To the editor:
Well, another campaign season is here! It was an honor to be unanimously endorsed to run for another term as State Representative for the 101st District of Madison and Durham. Thank you to Madison’s First Selectman Tom Banisch for nominating me and Durham’s Chairman of the Republican Town Committee, Bill Laflamme, for seconding. I am so grateful for the trust of all the delegates. There is a lot of work that needs to still be done but none more critical than stabilizing Connecticut’s financial picture.
Over the past two years, we have finally started to work in a bipartisan manner and initiate controls and predictability to our state budget and regulations. We are one of the few states who have failed to regain the jobs lost in 2008. In order to change our economic outlook we must change not only our policies but our attitude of working together for everyone. We must move away from policies that have been punitive to our state businesses, job creators and retirees.
As always, I will continue to advocate for fiscal common sense and for creating sound policies that will move our state forward. Of course, I will continue my work for seniors, children and those with special needs while working to also address our opioid crisis and mental health initiatives.
I promise to continue serving you with the positive attitude, maximum effort and the leadership that the residents of the 101st District have come to expect from me. I look forward to speaking with many of you during this very important campaign season.
In November, Connecticut will elect a new governor with new direction and new opportunities. This election is critical to moving forward and restoring Connecticut to the great state that we all call home and love.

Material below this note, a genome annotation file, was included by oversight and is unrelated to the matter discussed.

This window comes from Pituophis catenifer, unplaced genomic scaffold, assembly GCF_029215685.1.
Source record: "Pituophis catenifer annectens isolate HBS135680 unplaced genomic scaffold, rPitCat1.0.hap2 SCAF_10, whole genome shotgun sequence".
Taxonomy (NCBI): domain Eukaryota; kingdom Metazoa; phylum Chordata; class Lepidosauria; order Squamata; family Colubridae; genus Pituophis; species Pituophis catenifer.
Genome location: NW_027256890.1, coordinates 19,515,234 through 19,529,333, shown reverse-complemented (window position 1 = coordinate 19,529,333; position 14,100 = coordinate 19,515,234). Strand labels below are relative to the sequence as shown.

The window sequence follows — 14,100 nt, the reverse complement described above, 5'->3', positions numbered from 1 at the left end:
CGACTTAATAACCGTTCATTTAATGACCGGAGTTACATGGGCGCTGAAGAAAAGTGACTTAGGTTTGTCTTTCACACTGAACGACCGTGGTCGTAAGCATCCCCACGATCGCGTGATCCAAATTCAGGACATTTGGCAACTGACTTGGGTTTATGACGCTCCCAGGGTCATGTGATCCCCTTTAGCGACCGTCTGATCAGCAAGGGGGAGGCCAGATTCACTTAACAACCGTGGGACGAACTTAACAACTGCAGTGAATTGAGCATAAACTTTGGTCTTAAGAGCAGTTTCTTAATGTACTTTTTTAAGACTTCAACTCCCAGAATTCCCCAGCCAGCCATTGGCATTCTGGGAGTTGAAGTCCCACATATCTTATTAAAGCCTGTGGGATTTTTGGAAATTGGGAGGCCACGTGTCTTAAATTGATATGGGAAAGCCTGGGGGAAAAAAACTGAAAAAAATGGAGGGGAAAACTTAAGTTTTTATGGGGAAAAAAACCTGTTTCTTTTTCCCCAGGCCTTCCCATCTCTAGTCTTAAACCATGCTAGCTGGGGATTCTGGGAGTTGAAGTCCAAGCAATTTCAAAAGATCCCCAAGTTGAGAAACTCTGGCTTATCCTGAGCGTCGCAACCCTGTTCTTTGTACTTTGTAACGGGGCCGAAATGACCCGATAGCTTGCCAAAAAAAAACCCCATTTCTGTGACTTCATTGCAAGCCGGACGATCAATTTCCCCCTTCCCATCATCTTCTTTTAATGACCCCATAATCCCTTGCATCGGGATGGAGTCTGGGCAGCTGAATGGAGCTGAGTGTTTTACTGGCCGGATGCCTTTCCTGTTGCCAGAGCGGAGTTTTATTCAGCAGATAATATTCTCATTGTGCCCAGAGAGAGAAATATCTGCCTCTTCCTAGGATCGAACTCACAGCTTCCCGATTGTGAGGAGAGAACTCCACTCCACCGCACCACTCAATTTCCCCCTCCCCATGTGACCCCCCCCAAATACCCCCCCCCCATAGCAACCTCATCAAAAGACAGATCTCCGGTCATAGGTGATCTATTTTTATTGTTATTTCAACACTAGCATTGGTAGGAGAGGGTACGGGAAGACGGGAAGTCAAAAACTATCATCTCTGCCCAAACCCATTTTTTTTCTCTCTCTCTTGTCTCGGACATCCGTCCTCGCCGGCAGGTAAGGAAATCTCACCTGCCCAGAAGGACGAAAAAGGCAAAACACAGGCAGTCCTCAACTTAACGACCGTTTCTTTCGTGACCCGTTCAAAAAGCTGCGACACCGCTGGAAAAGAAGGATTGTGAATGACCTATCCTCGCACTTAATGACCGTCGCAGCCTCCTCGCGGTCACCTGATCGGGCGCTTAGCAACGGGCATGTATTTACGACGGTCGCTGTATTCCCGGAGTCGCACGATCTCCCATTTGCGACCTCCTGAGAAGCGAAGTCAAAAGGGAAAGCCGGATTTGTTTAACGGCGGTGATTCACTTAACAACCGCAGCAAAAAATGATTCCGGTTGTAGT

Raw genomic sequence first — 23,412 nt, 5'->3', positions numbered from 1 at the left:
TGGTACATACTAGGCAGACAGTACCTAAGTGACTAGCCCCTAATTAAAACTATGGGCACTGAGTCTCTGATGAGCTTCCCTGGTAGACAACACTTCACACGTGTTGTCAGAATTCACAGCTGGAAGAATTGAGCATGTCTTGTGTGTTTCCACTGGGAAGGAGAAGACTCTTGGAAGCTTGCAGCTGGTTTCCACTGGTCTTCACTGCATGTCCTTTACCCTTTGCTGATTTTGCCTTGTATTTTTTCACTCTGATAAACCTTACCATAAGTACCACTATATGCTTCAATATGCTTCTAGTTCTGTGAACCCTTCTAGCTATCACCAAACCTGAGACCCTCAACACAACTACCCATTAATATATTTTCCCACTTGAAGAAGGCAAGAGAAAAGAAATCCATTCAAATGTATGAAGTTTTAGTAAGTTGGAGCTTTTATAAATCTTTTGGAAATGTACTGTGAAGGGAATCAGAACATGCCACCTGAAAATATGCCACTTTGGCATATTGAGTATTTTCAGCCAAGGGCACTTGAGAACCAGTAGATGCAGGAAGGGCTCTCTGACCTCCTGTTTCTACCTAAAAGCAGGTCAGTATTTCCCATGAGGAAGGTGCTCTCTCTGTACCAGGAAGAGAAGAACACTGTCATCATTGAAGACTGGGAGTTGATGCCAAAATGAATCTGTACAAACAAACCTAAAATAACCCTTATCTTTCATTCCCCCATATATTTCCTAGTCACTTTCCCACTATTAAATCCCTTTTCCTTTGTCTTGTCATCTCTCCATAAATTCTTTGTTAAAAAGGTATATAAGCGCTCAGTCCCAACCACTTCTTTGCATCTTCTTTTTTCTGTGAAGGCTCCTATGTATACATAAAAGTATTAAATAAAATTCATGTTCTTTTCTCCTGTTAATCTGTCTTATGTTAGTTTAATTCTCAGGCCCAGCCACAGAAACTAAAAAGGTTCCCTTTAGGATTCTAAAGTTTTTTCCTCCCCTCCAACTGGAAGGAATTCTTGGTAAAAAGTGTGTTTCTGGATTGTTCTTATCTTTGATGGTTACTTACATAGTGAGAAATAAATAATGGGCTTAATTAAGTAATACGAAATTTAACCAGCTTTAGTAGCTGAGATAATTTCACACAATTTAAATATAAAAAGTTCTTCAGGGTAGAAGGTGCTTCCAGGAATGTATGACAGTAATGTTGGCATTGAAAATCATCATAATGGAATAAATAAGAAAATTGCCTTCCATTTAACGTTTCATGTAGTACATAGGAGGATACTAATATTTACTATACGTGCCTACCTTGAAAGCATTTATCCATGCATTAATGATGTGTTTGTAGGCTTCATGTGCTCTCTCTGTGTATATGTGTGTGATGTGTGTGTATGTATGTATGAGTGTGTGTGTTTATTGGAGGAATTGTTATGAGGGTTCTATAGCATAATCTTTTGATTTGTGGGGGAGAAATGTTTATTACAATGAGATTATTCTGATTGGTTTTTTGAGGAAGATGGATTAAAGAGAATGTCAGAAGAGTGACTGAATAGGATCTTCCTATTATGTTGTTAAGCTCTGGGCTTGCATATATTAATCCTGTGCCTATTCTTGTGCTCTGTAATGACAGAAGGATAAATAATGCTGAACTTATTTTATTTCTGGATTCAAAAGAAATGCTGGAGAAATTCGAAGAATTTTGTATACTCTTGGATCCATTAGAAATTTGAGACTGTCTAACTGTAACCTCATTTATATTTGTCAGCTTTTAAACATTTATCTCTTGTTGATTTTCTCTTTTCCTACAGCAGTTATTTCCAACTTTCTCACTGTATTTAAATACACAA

Thank you all.
State Representative Noreen Kokoruda
I was brought up in a farming community – Durham –and still live on the same road. Eighty years.
All my uncles were dairy farmers and we were brought up on raw milk, all four of us kids, and so far most of us have reached 80.
In those days the farmer brought up his family on the farm, raised his own beef, pigs, chickens, sold eggs and bacon and took his milk in large metal cans to a loading dock for the big truck to take away.
Then the state (government) told the farmer he could not use those metal cans anymore, he had to put milk in a big cooler (at his own expense) and have a big tank truck come in and pump it out and send it off to a “refinery” where they would boil it and take all the goodness out of it and resell it to us (as that will make us healthier.)
So then the price of feed would go up and the price the farmer got for his milk would go down. So now the farmer has to go out and get a “job” just to support his family and be able to still keep the farm, which is a 24/7 operation. Does this make any sense?
Where have all the farms gone since 1940? Now Greenbacker’s no longer has cows, no corn planted in the big field.
I do not like what I see.
It seems everything has to be in “mega size” – mega houses, mega farms, mega cars/trucks, mega highways to carry all the mega trucks to bring us milk and produce from “away.”
Does this make any sense?
But then, I have said for a long time, there is no more common sense.
I will miss seeing the cows out in pasture; always a peaceful feeling. Good luck to the Greenbackers, God bless.
Wake up, people.
Wake up, Durham.
No farms, no food.
Irene Curtis RobertsDurham
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